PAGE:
I Want To Configure A Default Theme

Note – this is not referring to making simple changes to themes. This is if you need to completely extend the theming system

Let’s start out with how you can change the theme before we get into the requirements for building one.

MagiumMagento starts out presuming that Magento CE 1.9 is what you are building to. If you are building for Magento CE 1.8, for example, you should create a new abstract test case which all of your tests will extend that sets itself up to use the 1.8 theme file.

namespace MyTests; abstract class MyAbstractTestCase extends \Magium\Magento\AbstractMagentoTestCase { protected function setUp() { parent::setUp(); $this->switchThemeConfiguration( 'Magium\Magento\Themes\Magento18\ThemeConfiguration' ); } }

** If you can leave it at that and use configuration to change the theme Xpaths then you should go with that approach. **

Creating Custom Themes

Read the previous paragraph.

OK, now that you are thoroughly ready let’s start.

The basic method for providing a theme to a class is by having the class define Magium\Themes\ThemeConfigurationInterface as a dependency. The sole purpose of this interface is to provide a global mechanism to get a theme into a class (look at AbstractMagentoTestCase::switchThemeConfiguration()).

For MagiumMagento the primary theme class is Magium\Magento\Themes\AbstractThemeConfiguration. It defines the basic requirements to test Magento and the basic functionality to generate necessary Xpath, but it does not provide that information.

Providing the information is the responsibility of one of the extending classes, such as Magium\Magento\Themes\Magento19\ThemeConfiguration. That class will define the Xpaths and configuration information (such as the base URL) used for the theme as a whole. Be aware that these classes are VERY data-heavy.

Sub Theme Classes

But the theme configuration classes do not contain all of the Xpaths needed for the test actions to use. The primary theme class also needs to provide a Customer theme class and a One Page Checkout theme class. This data is separated to

  1. Keep the main theme class under some level of control for size

Well, really, that’s it.

It is up to the Theme class to declare the sub-themes by overriding two methods that declare its sub themes.

abstract class AbstractThemeConfiguration extends AbstractConfigurableElement implements NavigableThemeInterface
    abstract public function getCustomerThemeClass();
    abstract public function getCheckoutThemeClass();

Note that AbstractThemeConfiguration extends AbstractConfigurableElement. Obviously that means that you can use /configuration (which we have already stated) but it also tells you some other things. Take a look at the constructor for AbstractConfigurableElement. It requires a translator object. That means that translation is available in the theme. What that means is that you can re-use the same theme configuration for different, multi-lingual, stores.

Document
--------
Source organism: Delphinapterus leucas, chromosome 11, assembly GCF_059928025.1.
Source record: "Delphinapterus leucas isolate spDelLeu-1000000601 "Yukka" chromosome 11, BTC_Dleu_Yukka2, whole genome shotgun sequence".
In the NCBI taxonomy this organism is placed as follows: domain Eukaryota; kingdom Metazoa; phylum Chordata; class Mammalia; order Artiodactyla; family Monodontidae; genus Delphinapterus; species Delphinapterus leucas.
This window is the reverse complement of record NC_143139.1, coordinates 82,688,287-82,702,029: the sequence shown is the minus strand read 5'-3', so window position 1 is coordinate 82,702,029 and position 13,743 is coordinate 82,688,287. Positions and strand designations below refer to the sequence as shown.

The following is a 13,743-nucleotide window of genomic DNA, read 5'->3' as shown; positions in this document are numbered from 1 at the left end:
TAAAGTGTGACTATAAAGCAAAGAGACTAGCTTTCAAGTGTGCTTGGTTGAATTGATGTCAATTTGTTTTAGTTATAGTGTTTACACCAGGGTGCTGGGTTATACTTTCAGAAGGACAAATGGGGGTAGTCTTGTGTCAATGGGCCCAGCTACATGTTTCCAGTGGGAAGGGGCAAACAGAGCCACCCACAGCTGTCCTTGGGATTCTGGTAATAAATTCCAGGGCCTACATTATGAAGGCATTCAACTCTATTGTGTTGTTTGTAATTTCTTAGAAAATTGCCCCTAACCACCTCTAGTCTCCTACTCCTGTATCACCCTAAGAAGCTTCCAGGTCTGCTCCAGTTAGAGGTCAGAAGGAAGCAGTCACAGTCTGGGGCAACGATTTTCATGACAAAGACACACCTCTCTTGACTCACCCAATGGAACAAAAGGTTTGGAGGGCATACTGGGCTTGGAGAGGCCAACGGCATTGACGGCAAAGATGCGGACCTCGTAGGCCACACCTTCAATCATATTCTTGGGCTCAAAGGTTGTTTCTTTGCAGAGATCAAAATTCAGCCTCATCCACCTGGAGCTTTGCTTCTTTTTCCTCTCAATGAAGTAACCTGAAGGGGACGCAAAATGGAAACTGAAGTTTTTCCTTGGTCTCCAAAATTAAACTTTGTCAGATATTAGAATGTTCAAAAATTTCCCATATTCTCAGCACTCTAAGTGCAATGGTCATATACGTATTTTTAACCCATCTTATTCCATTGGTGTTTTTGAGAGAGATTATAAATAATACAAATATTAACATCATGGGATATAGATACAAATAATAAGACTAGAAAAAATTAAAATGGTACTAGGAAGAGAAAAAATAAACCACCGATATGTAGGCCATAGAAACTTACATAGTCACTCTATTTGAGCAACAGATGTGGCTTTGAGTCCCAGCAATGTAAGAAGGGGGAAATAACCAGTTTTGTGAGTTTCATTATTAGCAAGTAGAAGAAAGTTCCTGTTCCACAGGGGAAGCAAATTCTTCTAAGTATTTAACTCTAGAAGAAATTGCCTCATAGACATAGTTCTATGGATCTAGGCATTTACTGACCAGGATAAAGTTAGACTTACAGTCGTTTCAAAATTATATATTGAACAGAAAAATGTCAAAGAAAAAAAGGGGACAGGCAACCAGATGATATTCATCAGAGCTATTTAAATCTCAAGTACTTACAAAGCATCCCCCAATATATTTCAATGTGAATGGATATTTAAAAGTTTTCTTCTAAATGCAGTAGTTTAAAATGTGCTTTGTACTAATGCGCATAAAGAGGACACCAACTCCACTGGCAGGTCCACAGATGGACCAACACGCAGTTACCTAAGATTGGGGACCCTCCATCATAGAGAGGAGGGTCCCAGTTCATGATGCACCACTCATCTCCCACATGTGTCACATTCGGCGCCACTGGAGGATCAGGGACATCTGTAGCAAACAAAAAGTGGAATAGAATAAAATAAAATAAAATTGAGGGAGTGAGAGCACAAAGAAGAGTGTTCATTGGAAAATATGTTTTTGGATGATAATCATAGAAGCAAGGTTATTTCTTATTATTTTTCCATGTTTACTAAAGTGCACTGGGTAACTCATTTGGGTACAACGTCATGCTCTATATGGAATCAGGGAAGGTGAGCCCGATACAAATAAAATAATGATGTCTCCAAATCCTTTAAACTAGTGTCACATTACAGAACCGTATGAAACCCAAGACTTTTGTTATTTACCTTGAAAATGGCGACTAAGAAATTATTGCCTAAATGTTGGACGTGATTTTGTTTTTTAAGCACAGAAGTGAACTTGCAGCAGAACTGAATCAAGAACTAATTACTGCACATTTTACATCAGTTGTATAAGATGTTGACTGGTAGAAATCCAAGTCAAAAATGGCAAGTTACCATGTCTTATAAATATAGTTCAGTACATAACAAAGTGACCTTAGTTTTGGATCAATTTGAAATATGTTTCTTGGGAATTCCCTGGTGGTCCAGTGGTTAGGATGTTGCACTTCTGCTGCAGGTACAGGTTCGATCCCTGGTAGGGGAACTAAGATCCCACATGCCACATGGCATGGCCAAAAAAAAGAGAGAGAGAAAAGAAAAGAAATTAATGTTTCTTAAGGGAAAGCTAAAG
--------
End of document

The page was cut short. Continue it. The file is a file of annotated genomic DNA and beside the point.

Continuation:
There is a lot of information that could be provided here but let’s wrap up with some patterns.

Protected properties

Properties should all be declared protected so they are not accessible from the outside world. They should be accessed via getters. Why? (See next section)

Complete Xpath

Themes should return full Xpath. What that means is that if a selector has a dependency, such as a product or link name, it needs to declare that dependency via the method signature.

For example, if you are looking to find an element for a certain product name you should provide it to the theme class so that the theme class can provide you with the value. You should not have to guess.

To see what that looks like consider this:

    protected $categorySpecificProductPageXpath             = '//h2[@class="product-name"]/descendant::a[.="%s"]';

     public function getCategorySpecificProductPageXpath($productName)
        $xpath = sprintf($this->categorySpecificProductPageXpath, $productName);
        return $this->translatePlaceholders($xpath);

The Xpath you get from calling getCategorySpecificProductPageXpath() is all you need to call WebDriver::byXpath().

Xpath Only

Xpath isn’t necessarily the best tool for the job in each circumstance compared to text, ID or CSS Selectors. However, it is the only one that can consistently do the job. So, for the sake of consistency Xpath should only be used in the theme configuration classes.

… with some exceptions. Some exceptions would be default data, such as the default category. That requires multiple instructions to get to and so its text is what is used. Another example is if there is Regex required for additional processing. Thankfully there are very few places that require this but it is still sometimes necessary.

### Append The Function Name with the Type of Selector

Again, Xpath should be used almost always, thus leaving you with methods like getFooterHtmlXpath(). But if you are using Regex you should append the method name with Regex. If you are using Id, Id. And so forth. But, again, for the sake of consistency, use Xpath.